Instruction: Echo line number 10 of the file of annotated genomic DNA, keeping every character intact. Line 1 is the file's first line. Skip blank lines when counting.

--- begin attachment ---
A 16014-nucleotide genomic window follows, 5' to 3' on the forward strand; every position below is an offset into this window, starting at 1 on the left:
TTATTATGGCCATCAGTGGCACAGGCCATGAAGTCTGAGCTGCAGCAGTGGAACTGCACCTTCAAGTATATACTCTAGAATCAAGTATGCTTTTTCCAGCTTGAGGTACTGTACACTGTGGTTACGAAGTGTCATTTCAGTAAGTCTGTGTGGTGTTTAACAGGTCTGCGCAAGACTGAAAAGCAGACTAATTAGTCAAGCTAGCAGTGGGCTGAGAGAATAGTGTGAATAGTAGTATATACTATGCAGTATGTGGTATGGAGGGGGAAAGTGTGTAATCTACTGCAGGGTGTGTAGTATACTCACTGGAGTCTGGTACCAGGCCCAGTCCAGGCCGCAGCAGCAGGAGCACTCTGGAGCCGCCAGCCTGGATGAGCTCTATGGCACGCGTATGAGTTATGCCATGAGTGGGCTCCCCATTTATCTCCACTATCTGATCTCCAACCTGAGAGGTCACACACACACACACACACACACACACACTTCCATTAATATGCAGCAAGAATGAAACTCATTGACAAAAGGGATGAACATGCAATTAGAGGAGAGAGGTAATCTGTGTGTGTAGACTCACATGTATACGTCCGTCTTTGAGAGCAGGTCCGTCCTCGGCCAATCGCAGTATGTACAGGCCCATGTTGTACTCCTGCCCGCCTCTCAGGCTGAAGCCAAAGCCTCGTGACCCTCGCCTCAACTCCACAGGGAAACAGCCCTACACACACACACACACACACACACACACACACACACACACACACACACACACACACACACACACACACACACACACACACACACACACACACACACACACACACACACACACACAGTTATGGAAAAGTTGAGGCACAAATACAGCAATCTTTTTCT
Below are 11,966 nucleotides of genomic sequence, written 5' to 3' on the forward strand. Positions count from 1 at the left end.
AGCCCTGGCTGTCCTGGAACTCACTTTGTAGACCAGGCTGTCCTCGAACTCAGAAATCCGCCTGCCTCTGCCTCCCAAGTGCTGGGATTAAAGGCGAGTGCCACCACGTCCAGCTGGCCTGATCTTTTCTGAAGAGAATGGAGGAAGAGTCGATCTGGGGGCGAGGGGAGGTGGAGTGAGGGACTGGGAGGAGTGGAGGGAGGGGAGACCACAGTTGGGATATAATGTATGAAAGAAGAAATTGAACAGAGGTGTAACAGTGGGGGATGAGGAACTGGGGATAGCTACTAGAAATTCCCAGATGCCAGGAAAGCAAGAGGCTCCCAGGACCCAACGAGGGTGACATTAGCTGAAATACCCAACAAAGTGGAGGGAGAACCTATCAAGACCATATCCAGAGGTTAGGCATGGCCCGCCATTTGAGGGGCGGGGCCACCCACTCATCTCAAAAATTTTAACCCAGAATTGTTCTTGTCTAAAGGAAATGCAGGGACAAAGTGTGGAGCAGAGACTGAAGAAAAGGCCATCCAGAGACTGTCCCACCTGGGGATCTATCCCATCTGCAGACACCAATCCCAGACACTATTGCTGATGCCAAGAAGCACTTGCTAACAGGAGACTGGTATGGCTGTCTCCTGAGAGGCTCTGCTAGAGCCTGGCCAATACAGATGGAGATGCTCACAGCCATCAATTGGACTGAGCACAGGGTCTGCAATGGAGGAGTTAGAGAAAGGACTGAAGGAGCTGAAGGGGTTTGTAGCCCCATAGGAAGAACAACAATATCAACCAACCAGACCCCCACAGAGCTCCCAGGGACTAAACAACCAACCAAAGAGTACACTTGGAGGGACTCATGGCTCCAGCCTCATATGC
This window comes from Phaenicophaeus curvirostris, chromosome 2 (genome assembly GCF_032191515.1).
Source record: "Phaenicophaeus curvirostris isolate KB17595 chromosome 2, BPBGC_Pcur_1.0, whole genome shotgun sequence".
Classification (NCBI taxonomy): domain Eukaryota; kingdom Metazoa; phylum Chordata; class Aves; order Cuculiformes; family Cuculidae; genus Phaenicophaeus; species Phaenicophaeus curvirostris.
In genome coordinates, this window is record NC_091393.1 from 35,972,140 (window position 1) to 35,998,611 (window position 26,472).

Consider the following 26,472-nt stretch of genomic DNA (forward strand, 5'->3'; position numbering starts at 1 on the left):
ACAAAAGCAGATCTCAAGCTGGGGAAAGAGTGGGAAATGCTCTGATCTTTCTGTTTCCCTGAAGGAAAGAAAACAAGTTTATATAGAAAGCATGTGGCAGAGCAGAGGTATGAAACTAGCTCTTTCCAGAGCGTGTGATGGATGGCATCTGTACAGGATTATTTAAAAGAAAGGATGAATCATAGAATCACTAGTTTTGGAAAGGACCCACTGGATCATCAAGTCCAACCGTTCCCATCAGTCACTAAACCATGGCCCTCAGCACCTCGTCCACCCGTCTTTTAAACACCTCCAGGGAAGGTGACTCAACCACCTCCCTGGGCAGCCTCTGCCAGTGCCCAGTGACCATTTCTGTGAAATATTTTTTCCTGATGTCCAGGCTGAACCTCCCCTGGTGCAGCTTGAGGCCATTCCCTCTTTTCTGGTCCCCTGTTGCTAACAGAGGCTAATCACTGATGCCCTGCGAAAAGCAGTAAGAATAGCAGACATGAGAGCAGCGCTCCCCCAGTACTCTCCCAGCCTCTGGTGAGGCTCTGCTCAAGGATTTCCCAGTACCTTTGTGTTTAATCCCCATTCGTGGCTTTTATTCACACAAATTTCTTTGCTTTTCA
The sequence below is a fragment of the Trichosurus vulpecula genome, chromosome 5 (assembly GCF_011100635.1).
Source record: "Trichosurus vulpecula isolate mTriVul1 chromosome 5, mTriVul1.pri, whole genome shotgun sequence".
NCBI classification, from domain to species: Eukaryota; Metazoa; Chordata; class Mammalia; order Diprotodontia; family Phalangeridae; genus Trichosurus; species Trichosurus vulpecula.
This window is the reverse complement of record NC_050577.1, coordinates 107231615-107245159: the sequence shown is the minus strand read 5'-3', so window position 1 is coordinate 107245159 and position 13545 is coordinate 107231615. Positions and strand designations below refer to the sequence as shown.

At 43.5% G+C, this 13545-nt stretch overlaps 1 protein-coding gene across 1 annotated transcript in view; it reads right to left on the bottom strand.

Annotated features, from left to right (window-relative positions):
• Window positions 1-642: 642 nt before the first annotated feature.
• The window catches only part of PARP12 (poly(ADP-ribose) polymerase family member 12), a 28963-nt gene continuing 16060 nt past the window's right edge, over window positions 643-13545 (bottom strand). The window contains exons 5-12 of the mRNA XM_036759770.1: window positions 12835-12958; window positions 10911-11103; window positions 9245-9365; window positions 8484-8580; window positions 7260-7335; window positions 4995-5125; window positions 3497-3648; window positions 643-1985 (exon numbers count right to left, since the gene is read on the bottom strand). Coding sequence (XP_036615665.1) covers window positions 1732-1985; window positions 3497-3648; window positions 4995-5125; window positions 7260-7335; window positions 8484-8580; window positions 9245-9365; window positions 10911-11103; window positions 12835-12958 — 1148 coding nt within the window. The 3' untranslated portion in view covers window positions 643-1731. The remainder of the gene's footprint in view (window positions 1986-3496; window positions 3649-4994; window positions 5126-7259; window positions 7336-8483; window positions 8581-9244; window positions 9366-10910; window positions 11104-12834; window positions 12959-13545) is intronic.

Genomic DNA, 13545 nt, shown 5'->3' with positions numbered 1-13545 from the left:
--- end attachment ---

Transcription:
ACAAAAGCAGATCTCAAGCTGGGGAAAGAGTGGGAAATGCTCTGATCTTTCTGTTTCCCTGAAGGAAAGAAAACAAGTTTATATAGAAAGCATGTGGCAGAGCAGAGGTATGAAACTAGCTCTTTCCAGAGCGTGTGATGGATGGCATCTGTACAGGATTATTTAAAAGAAAGGATGAATCATAGAATCACTAGTTTTGGAAAGGACCCACTGGATCATCAAGTCCAACCGTTCCCATCAGTCACTAAACCATGGCCCTCAGCACCTCGTCCACCCGTCTTTTAAACACCTCCAGGGAAGGTGACTCAACCACCTCCCTGGGCAGCCTCTGCCAGTGCCCAGTGACCATTTCTGTGAAATATTTTTTCCTGATGTCCAGGCTGAACCTCCCCTGGTGCAGCTTGAGGCCATTCCCTCTTTTCTGGTCCCCTGTTGCTAACAGAGGCTAATCACTGATGCCCTGCGAAAAGCAGTAAGAATAGCAGACATGAGAGCAGCGCTCCCCCAGTACTCTCCCAGCCTCTGGTGAGGCTCTGCTCAAGGATTTCCCAGTACCTTTGTGTTTAATCCCCATTCGTGGCTTTTATTCACACAAATTTCTTTGCTTTTCA